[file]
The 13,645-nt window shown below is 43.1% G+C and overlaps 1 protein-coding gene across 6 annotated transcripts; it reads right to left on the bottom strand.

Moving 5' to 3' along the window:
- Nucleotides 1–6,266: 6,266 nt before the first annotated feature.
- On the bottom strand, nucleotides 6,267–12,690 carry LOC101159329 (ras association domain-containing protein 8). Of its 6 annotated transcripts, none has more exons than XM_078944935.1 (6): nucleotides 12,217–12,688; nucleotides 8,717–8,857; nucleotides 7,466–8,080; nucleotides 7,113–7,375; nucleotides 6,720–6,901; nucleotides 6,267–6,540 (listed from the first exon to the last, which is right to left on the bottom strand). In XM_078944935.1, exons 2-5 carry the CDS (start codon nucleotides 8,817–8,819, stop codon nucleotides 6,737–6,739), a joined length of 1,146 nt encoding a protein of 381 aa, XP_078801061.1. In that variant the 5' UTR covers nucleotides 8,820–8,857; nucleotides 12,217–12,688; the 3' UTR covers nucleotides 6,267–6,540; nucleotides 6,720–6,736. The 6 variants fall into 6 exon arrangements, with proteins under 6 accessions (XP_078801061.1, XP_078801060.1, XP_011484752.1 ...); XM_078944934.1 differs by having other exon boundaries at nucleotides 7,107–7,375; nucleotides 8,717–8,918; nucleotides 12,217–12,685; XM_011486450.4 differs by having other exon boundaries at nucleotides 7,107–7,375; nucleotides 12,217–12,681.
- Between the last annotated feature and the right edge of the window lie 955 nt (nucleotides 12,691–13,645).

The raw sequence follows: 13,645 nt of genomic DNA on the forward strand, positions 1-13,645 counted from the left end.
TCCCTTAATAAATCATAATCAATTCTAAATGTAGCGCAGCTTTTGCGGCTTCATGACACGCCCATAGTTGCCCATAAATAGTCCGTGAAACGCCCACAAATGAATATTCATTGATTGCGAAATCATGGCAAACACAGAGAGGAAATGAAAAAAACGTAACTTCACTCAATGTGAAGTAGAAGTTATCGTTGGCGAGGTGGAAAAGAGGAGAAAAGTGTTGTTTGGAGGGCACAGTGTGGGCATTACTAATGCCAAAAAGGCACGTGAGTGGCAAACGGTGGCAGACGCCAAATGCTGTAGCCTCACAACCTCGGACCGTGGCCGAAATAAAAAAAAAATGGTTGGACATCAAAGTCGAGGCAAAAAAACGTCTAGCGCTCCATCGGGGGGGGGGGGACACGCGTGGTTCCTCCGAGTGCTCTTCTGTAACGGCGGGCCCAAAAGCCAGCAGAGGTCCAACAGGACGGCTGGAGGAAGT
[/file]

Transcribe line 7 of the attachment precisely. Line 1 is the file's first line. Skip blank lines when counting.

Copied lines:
TCCCTTAATAAATCATAATCAATTCTAAATGTAGCGCAGCTTTTGCGGCTTCATGACACGCCCATAGTTGCCCATAAATAGTCCGTGAAACGCCCACAAATGAATATTCATTGATTGCGAAATCATGGCAAACACAGAGAGGAAATGAAAAAAACGTAACTTCACTCAATGTGAAGTAGAAGTTATCGTTGGCGAGGTGGAAAAGAGGAGAAAAGTGTTGTTTGGAGGGCACAGTGTGGGCATTACTAATGCCAAAAAGGCACGTGAGTGGCAAACGGTGGCAGACGCCAAATGCTGTAGCCTCACAACCTCGGACCGTGGCCGAAATAAAAAAAAAATGGTTGGACATCAAAGTCGAGGCAAAAAAACGTCTAGCGCTCCATCGGGGGGGGGGGGACACGCGTGGTTCCTCCGAGTGCTCTTCTGTAACGGCGGGCCCAAAAGCCAGCAGAGGTCCAACAGGACGGCTGGAGGAAGT